I grew up in the city where along side normal teen issues we also had a set of different opportunities and experiences from my friends who lived elsewhere. Clubbing was something we all did. If you grew up in Toronto you may remember sneaking off to all ages nightclubs. A time when it was safe, or at least we thought it was, to go out with your friends and hit up places like Twilight Zone or going to that big warehouse space and if you knew the password not only would you get in the door but you would also get a buffet dinner.
When it came to television not much was relatable for us teens. We had the Facts of Life that was entertaining but had predictable story lines. The shows were safe for us and for parents. Today it’s a whole different landscape. Teens are way more complex than ever before. You know what I mean. Social media comes to top of every parent’s mind and many aspects of their our kids’ lives are accelerated and shared like never before. While challenges may sound familiar there are definitely different approaches today and one show in particular recognizes and nails it.
In 1979, Degrassi came along and offered something fresh. The Canadian production that quickly became popular series amongst teens and continues today with several series including The Kids of Degrassi Street, Degrassi Junior High, Degrassi High and the newest in the franchise, Degrassi: Next Class that will air all episodes of the first new season this June 11 on Netflix Canada. The production has also just renewed another season to be shown globally on Netflix.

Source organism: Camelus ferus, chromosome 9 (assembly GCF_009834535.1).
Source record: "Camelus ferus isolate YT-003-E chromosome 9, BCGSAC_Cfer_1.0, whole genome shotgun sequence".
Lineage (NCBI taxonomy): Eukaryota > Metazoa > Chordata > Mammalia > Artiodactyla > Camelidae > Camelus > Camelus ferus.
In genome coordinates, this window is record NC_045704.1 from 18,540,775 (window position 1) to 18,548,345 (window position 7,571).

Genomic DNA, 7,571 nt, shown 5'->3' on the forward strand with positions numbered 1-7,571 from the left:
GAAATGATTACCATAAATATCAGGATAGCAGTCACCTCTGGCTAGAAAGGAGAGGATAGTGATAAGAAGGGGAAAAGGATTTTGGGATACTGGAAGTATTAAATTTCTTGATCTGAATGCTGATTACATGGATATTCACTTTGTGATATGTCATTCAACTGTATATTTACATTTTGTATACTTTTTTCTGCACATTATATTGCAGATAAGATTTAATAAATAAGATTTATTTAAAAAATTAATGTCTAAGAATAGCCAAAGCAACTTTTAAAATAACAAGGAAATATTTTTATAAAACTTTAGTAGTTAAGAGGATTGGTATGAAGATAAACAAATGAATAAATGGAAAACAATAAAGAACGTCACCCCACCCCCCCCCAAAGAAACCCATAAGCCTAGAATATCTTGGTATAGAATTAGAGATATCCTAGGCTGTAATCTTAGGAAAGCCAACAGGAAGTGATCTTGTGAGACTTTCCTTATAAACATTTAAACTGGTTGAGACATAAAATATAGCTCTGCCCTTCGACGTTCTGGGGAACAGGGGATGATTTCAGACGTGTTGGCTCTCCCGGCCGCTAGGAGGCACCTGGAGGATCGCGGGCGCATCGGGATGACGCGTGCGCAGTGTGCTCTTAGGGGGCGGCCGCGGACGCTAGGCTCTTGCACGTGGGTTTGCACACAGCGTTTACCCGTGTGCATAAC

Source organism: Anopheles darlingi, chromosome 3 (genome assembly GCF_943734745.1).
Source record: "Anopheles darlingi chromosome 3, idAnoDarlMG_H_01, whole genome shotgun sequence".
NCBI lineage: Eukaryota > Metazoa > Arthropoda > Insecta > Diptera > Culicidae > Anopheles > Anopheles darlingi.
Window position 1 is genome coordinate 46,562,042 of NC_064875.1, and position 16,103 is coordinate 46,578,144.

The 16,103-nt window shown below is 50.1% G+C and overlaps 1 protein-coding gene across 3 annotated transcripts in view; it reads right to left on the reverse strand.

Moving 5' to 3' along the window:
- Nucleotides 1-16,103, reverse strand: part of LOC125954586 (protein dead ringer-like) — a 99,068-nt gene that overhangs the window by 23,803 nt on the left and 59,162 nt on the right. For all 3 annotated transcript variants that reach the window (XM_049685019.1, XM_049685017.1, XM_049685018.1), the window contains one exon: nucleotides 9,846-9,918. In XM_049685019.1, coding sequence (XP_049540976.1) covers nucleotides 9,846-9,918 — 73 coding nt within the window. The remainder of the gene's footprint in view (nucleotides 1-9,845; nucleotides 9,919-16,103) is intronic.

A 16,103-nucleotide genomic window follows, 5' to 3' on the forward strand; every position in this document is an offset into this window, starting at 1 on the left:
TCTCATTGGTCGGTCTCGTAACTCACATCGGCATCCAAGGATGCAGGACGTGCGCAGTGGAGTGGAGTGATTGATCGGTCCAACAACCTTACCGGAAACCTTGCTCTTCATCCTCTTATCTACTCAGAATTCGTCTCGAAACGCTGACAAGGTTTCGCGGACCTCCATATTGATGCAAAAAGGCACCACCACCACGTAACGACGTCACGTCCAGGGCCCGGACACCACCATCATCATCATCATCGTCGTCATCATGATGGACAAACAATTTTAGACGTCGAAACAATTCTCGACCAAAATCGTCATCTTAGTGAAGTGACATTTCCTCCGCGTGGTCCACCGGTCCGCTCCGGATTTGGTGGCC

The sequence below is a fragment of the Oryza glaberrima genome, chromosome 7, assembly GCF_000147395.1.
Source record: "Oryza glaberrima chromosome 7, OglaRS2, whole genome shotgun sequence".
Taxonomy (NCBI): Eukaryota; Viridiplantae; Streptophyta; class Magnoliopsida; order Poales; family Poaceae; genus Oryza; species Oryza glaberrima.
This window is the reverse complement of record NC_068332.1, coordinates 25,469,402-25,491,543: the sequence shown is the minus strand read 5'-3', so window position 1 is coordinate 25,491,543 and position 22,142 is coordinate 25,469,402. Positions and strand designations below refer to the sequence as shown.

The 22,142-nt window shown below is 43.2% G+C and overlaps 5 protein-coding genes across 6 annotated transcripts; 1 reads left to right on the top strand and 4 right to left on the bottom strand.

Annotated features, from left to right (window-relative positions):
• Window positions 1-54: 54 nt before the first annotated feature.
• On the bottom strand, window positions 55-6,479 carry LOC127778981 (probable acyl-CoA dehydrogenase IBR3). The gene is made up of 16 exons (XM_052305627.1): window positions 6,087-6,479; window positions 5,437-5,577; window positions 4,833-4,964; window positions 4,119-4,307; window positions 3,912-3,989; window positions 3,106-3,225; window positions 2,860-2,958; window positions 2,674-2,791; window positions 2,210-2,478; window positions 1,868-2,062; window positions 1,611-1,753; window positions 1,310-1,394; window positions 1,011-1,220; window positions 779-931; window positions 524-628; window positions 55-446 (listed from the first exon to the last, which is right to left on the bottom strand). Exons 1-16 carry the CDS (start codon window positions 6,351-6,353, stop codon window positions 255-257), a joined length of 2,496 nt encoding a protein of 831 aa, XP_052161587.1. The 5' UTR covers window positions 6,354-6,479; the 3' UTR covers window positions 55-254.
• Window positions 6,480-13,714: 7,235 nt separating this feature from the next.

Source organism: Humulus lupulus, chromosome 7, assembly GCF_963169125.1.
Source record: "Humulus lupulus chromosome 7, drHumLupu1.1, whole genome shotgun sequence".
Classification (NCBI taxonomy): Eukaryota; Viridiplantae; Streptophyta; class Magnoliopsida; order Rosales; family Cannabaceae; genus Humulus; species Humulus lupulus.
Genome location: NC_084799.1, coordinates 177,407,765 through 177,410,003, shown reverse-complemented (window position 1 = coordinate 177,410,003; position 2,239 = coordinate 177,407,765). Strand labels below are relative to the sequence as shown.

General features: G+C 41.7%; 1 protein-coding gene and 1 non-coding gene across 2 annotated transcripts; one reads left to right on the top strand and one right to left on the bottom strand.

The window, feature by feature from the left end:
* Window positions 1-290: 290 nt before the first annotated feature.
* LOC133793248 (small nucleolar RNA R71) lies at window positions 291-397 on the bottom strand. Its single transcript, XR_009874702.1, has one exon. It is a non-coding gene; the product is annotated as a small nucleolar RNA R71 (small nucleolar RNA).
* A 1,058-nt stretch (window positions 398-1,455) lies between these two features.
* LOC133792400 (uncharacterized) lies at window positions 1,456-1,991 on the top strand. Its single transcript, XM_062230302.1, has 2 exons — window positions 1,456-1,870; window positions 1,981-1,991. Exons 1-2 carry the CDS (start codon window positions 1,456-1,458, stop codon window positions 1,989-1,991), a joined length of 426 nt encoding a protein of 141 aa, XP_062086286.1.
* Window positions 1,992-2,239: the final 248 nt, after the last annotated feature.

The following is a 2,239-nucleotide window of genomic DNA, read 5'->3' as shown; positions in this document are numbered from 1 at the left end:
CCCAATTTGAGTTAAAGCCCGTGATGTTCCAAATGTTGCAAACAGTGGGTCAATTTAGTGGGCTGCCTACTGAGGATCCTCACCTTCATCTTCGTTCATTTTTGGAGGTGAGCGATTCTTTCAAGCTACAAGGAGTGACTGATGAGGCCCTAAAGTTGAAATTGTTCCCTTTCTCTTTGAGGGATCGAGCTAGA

I had chance to meet and chat with Degrassi co-creator Linda Schuyler and director Stefan Brogren aka Snake (who first appeared in the show as a student and then his character eventually became Principal then behind the scenes) earlier this year in Los Angeles at the Television Critics Association Press Tour with Netflix to find out more about the success of shows.
How did it all begin?
Linda: There wasn’t a lot of relatable content in the 70s for teens. I had studied what was out there and out of frustration I finally decided to make these shows. I quit my very secure job as school teacher and started out with The Kids of Degrassi Street which interestingly I had no idea at that time that it would be the beginning of what would become a 35 year plus franchise.